Sask. first responders can now assess their own mental health online
'It's extremely important to know what your normal is, and then know where to go if things aren't normal'
People on the frontline of emergency response in Saskatchewan can now access their own lines of support, 24 hours a day.
A new website launched Wednesday allows first responders in the province to take confidential mental health checks to see how they're managing.
From there, the site directs first responders to resources, including self-care education and strategies to deal with critical incidents.
"It's extremely important to know what your normal is, and then know where to go if things aren't normal, and how to access the resources," said Jeff Reeder, chair of the Saskatchewan First Responders' Mental Health Committee.
The committee, along with WorkSafe Saskatchewan, partnered with the University of Regina to provide the self-assessment tools.
The site also lists phone numbers for 24/7 confidential support crisis lines and several organizations dedicated to supporting first responders and their families.
I can't remember one time ever talking about mental health, ever talking about [the] resiliency of anybody that works in emergency services.- Regina police chief Evan Bray on starting as an officer 24 years ago
Reeder has been a member of the Prince Albert Fire Department for the last 15 years.
He said he's dealt with his own mental health injuries, including post-traumatic stress, and believes he's a testament that first responders can heal.
"It's not a lifelong, debilitating illness or injury. Just sticking with it and getting access to treatment can get you back to work and functioning again," Reeder said.
The new online supports were unveiled 11 months after Candace Curle's brother died by suicide.
Robbie Curtis, a 37-year-old paramedic with the Regina Qu'Appelle Health Region, struggled for years with post-traumatic stress disorder before his death on Aug. 22, 2018.
"This accumulation of trauma and subsequent post-traumatic stress symptoms changed the way his brain worked," said Curle.
"He fought demons none of us could see for close to a decade."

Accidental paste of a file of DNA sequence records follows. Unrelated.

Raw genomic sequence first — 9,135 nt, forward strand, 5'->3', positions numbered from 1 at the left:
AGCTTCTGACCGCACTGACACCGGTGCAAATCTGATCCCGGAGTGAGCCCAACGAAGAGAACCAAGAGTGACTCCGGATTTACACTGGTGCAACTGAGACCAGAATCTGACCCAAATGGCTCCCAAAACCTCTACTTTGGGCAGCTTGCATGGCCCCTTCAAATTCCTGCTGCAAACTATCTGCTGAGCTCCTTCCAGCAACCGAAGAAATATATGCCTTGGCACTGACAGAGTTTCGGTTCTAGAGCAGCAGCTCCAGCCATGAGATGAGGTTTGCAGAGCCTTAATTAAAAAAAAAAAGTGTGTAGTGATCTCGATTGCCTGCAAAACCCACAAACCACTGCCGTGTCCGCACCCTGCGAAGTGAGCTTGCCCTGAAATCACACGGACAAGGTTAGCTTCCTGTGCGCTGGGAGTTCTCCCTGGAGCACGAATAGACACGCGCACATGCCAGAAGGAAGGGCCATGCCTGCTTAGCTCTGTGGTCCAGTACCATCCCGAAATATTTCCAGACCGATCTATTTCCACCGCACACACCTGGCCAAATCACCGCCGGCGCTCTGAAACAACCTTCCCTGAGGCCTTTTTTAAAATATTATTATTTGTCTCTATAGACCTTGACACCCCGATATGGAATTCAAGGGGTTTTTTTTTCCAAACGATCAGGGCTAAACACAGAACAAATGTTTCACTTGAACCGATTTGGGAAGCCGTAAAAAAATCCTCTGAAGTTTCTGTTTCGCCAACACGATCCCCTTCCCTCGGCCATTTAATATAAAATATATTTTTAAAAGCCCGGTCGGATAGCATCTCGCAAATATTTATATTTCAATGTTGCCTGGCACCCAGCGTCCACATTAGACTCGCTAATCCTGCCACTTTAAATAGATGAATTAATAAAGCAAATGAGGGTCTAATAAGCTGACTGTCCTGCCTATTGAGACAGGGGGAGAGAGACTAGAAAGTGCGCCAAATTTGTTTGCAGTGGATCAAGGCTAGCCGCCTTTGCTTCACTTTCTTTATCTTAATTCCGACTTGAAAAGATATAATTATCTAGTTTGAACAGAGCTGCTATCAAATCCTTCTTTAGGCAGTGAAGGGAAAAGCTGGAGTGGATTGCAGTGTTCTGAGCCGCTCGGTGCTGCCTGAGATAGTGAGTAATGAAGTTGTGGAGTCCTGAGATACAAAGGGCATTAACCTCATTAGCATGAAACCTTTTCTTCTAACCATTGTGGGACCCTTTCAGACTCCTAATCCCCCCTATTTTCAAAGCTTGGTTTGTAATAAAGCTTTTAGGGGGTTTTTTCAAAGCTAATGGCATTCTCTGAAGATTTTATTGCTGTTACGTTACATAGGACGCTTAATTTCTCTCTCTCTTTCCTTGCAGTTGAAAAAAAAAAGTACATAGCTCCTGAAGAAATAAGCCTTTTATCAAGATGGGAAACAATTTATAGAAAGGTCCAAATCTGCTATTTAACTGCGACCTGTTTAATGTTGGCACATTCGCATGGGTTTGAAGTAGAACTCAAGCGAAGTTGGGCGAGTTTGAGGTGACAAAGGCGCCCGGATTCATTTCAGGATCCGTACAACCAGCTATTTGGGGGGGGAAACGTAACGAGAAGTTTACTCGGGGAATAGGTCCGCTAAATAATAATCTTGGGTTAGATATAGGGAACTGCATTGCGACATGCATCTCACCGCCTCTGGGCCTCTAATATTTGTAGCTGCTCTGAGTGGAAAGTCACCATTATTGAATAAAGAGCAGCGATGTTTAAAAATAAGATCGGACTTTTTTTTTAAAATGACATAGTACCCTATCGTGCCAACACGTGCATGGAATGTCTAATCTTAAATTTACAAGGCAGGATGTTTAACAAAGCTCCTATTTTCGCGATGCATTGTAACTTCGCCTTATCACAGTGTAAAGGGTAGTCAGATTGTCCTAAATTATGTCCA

Online access crucial first step
Regina police chief Evan Bray said having the option for first responders, who often do shift work, to access resources at any hour is a big part of breaking down barriers to treatment.
The next hurdle is tackling the stigma still associated with seeking help. Bray said prevention education has come a long way since he started as an officer 24 years ago.
"I can't remember one time ever talking about mental health, ever talking about [the] resiliency of anybody that works in emergency services," Bray said.
The police chief said it was seven years into his career when he first heard of a Saskatchewan officer diagnosed with PTSD.
Bray said the Regina Police Service is working to foster better communication so co-workers can be empowered to speak openly about challenges they feel and see.
"You know each other better than anyone else, so you can tell if someone's not acting right, if someone's off," he said.
"Having those good, personal conversations is often step one."
More WCB mental health claims accepted
Kevin Mooney is the interim vice-president of prevention and employer services with the Saskatchewan Workers' Compenation Board (WCB).
He said the organization has seen a 75 per cent increase in accepted mental health claims in the last few years.
"That number is still relatively low; it's probably a couple hundred claims compared to 22,000 we register every year for physical injuries," said Mooney.
Mooney said the duration of WCB mental health claims are often double that of physical injuries, but noted the associated costs are anticipated to decrease over time if the issues are addressed earlier.
"That's why it's important to stress we have the self-assessments on [the website]," Mooney said.
"To get help before it develops into an injury."
The WCB accepts mental health claims for workers in all occupations in Saskatchewan.